If you get any side effects, talk to your doctor, pharmacist or nurse. This includes any possible side effects not listed in the package leaflet. You can also report side effects directly via the Yellow Card Scheme at www.mhra.gov.uk/yellowcard. By reporting side effects you can help provide more information on the safety of medicines.


There are some alternative ways of trying to control the symptoms you experience in the menopause if you are unable or unwilling to take HRT.

Alternatives to HRT include:

  • Cognitive behavioural therapy (CBT) – therapy that examines the things you think and the things you do through talking and can help with feelings such as low mood and anxiety
  • Healthy diet and exercise - maintaining a healthy weight and staying fit and strong can improve some menopausal symptoms
  • Non-hormonal medicines that will help with some of the symptoms of the menopause



Most menopausal symptoms can be improved with the use of HRT, these include:

  • Hot flushes
  • Mood swings
  • Night sweats
  • Vaginal dryness
  • Reduced sex drive

Without HRT treatment many of these symptoms will fade after a few years, but for many women these symptoms can have a significant effect on their life and how they feel. For these women HRT is often the only way to alleviate these symptoms and get through the menopause.



When deciding if hormone replacement therapy (HRT) is the right option for you, it is important to
understand and consider the risks and discuss these with your doctor.


  • Taking oestrogen-only HRT will increase the risk of excessive thickening of the lining of the womb (endometrial hyperplasia) and cancer of the womb lining (endometrial cancer). The progestogen in HRT protects you from this extra risk.
  • Breast cancer
    Evidence shows that taking combined oestrogen-progestogen or oestrogen-only hormone replacement
    therapy (HRT) increases the risk of breast cancer. The extra risk depends on how long you use HRT. The
    additional risk becomes clear within 3 years of use. After stopping HRT the extra risk will decrease with
    time, but the risk may persist for 10 years or more if you have used HRT for more than 5 years.


Risks over 5 years Women aged 50 – 54
not taking HRT
Women aged 50
who start taking
oestrogen-only HRT
for 5 years
Women aged 50
who start taking
HRT for 5 years
Average cases
in 1000 users
13 to 17 diagnosed
with breast cancer
16 to 17 diagnosed
with breast cancer
21 diagnosed
with breast cancer
increase (per 1,000) N/A 0-3 extra cases 4-8 extra cases
Risk over 10 years Women aged 50 – 59
not taking HRT
Women aged 50
who start taking
oestrogen-only HRT
for 10 years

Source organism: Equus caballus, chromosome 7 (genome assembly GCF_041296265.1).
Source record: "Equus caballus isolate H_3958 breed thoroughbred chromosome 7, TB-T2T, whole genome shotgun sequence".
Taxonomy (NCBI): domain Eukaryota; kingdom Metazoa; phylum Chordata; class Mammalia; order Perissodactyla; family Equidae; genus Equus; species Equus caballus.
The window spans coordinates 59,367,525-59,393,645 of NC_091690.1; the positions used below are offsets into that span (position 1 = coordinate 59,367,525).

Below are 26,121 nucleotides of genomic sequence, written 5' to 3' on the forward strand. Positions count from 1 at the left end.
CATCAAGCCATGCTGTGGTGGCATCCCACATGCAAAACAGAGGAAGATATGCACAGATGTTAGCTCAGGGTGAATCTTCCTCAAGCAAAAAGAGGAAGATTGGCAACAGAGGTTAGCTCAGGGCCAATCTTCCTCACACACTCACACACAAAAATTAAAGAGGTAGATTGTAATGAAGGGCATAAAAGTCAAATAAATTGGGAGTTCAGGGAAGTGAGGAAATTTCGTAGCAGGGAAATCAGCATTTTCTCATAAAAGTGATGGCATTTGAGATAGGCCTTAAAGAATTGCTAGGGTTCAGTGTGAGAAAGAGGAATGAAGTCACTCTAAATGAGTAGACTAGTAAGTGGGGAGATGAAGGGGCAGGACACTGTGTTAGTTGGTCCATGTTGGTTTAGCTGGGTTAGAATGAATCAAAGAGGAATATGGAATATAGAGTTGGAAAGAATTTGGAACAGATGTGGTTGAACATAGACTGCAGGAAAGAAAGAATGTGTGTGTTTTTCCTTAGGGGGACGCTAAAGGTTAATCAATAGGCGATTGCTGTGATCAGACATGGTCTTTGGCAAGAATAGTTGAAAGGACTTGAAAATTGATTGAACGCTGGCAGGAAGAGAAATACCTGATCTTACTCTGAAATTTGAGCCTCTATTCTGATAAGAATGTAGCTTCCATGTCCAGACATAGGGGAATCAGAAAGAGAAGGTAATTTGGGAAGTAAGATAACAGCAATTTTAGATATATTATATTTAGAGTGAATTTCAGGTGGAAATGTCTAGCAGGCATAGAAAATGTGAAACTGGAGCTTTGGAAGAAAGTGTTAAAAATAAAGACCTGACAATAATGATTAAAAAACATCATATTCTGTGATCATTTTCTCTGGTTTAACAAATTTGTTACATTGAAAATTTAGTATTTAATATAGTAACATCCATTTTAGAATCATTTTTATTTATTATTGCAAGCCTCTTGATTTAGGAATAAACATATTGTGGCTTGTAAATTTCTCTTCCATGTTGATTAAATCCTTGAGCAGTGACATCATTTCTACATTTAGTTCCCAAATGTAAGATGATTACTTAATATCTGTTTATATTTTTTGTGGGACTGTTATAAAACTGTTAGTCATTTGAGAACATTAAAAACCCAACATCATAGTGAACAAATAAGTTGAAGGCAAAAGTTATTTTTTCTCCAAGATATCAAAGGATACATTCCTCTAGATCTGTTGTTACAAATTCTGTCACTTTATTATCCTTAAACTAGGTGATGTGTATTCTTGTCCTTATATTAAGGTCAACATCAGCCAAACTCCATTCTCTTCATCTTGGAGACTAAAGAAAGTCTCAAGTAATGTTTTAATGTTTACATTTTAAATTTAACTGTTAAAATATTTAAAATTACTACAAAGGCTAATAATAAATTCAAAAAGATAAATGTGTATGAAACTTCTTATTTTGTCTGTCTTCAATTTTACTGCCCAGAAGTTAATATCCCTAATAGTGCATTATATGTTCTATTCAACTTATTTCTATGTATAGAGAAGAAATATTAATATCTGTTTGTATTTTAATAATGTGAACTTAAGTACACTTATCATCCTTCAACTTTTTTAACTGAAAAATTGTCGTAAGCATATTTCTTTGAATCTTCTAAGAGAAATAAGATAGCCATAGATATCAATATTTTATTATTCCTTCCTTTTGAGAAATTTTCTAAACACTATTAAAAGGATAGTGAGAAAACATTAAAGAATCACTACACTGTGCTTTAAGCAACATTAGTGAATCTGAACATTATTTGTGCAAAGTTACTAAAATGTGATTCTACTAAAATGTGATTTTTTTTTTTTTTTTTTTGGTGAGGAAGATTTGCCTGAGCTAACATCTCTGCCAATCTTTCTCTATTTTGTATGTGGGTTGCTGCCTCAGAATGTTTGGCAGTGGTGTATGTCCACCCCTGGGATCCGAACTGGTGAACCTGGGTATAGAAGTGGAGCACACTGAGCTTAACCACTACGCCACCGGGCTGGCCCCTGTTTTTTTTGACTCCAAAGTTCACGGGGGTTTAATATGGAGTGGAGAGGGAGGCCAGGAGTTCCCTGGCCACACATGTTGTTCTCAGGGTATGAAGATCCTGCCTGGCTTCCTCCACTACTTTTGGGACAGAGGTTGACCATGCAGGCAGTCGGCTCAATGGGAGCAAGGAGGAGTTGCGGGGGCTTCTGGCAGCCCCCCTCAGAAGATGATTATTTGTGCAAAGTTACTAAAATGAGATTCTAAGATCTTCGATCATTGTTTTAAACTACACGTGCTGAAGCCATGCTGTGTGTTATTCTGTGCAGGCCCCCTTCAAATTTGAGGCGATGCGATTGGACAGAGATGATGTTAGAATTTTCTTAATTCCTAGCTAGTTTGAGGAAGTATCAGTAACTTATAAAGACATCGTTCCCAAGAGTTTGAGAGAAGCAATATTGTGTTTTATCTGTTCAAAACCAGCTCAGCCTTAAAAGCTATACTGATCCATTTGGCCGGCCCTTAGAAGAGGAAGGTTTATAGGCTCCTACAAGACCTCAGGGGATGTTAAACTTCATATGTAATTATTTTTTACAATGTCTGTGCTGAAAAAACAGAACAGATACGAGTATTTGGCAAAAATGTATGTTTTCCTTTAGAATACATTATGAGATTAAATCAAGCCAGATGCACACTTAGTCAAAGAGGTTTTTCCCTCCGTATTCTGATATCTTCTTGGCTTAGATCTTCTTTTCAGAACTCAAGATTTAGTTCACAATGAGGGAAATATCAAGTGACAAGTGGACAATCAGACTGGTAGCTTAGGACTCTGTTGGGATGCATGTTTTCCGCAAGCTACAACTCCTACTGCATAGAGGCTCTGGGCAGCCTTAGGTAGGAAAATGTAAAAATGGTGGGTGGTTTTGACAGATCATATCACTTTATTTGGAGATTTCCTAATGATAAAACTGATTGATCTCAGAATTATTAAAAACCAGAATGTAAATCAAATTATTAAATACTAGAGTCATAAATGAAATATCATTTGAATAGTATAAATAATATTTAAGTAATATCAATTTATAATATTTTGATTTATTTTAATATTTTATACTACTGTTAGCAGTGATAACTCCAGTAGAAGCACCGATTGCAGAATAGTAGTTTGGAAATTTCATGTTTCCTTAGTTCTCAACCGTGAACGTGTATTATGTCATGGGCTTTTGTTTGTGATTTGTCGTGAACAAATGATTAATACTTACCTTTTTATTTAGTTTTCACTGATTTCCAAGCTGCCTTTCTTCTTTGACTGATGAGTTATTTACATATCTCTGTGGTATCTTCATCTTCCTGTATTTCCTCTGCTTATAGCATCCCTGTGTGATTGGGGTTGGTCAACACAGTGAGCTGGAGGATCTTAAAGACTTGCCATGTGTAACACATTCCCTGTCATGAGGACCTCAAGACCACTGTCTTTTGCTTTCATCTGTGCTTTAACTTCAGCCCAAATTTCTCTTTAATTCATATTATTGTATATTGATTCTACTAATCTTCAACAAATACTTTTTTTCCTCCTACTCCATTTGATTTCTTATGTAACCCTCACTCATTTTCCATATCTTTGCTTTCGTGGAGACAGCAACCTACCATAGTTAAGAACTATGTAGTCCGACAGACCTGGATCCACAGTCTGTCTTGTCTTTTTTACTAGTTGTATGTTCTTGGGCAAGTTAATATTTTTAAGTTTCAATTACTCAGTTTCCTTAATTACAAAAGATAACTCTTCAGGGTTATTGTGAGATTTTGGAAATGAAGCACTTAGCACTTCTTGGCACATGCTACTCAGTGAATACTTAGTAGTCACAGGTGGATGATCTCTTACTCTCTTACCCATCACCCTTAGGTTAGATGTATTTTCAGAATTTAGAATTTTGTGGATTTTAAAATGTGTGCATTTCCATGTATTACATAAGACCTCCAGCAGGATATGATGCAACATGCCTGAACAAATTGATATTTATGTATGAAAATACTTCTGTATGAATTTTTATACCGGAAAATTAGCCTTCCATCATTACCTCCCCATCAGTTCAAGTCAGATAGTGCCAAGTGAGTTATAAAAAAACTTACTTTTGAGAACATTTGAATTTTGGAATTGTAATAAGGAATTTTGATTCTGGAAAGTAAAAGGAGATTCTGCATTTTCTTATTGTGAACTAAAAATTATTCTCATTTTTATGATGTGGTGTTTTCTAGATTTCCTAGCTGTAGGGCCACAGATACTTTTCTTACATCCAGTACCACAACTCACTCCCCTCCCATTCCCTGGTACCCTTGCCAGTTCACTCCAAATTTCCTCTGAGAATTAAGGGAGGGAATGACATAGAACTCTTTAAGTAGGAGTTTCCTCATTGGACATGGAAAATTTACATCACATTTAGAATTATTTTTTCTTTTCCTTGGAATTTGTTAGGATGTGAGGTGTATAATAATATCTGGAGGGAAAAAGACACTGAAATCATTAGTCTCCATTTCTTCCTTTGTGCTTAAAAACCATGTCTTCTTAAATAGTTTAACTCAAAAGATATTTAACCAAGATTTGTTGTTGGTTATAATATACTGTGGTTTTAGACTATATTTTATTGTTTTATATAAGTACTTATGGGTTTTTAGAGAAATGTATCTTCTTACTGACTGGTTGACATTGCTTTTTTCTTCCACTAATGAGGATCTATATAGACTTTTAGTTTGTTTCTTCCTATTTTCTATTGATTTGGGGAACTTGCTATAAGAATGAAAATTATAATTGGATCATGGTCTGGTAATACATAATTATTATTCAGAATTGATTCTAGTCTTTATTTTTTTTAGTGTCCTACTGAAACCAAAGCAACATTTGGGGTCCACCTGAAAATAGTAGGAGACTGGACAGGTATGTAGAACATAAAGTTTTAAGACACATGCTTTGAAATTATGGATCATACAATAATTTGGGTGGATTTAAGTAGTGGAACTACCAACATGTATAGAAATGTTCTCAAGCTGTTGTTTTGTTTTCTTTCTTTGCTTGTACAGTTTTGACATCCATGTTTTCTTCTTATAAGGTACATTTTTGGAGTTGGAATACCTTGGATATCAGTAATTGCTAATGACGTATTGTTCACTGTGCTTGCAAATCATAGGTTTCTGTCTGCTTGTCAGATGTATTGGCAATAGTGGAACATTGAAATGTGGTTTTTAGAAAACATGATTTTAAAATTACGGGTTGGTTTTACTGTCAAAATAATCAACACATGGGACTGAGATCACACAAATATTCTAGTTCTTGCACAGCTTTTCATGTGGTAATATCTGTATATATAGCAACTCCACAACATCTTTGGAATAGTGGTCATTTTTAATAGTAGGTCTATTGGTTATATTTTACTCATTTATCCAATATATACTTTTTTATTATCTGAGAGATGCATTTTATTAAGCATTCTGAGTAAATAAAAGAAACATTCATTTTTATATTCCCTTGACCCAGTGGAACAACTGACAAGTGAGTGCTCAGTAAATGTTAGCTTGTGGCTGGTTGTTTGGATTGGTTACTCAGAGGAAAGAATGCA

Women aged 50
who start taking
HRT for 10 years
Average cases
in 1000 users
27 diagnosed
with breast cancer
34 diagnosed
with breast cancer
48 diagnosed
with breast cancer
increase (per 1,000) N/A 7 extra cases 21 extra cases

It is important to regularly check your breasts. See your doctor if you notice any changes such as:

  • dimpling of the skin.
  • changes in the nipple.
  • any lumps you can see or feel.

Additionally, you are advised to join the breast screen programme when contacted. For mammogram screening, it is important that you inform the nurse/healthcare professional who is actually taking the x-ray that you use HRT, as this medication may increase the density of your breasts which may affect the outcome of the mammogram. Where the density of the breast is increased, mammography may not detect all lumps.

Ovarian cancer
Ovarian cancer is rare, much rarer than breast cancer. The use of oestrogen-only or combined oestrogen-progestagen HRT has been associated with a slightly increased risk of ovarian cancer.

The risk of ovarian cancer varies with age. For example;

In women aged 50 to 54 who are not taking HRT, about 2 women in 2,000 will be diagnosed with ovarian cancer over a 5 year period.

For women who have been taking HRT for 5 years, there will be about 3 cases per 2,000 users (i.e. about 1 extra case per 1,000).


Blood clots in (thrombosis)
The risk of blood clots in the veins or lungs (pulmonary embolism) is about 1.3 to 3 times higher in HRT users than in non-users, especially during the first year of taking it.

Blood clots can be serious, and if one travels to the lungs, it can cause chest pain, breathlessness, fainting or even death.

You are more likely to get a blood clot in your veins as you get older and if any of the following applies to you. Inform your doctor if any of these situations applies to you:

  • you are unable to walk for a long time because of major surgery, injury or illness
  • you are seriously overweight (BMI > 30 kg/m2)
  • you have any blood clotting problem that needs long-term treatment with a medicine used to prevent blood clots
  • if any of your close relatives has ever had a blood clot in the leg, lung or another organ
  • you have systemic lupus erythematosus (SLE)
  • you have cancer
  • pregnancy/postpartum period


Looking at women in their 50s who are not taking HRT, on average, over a 5-year period, 4 to 7 in 1,000 would be expected to get a blood clot in a vein.

For women in their 50s who have been taking oestrogen-progestogen HRT for over 5 years, there will be 9 to 12 cases in 1,000 users (i.e. an extra 5 cases per 1,000).

Heart disease (heart attack)
There is no evidence that HRT will prevent a heart attack.
Women over the age of 60 years who use oestrogen-progestogen HRT are slightly more likely to develop heart disease than those not taking any HRT.

The risk of getting a stroke is about 1.5 times higher in HRT users than in non-users. The number of extra cases of stroke due to use of HRT will increase with age.


Looking at women in their 50s who are not taking HRT, on average, 8 in 1,000 would be expected to have a stroke over a 5-year period.

For women in their 50s who are taking HRT, there will be 11 cases in 1,000 users, over 5 years (i.e. an extra 3 cases per 1,000).

Other conditions
HRT will not prevent memory loss. There is some evidence of a higher risk of memory loss in women who start using HRT after the age of 65. Speak to your doctor for advice.

If you are taking thyroid hormone replacement therapy (e.g. thyroxine), your doctor may monitor your thyroid function more often when you start treatment.
If you have or have had cholasma (yellowish-brown pigmentation patches on the skin, particularly of the face); if so, minimize your exposure to the sun or ultraviolet radiation whilst using HRT.


1 NHS Overview Hormone Replacement Therapy (HRT). https://www.nhs.uk/conditions/hormone-replacement-therapy-hrt/. Date Accessed: 7th June 2023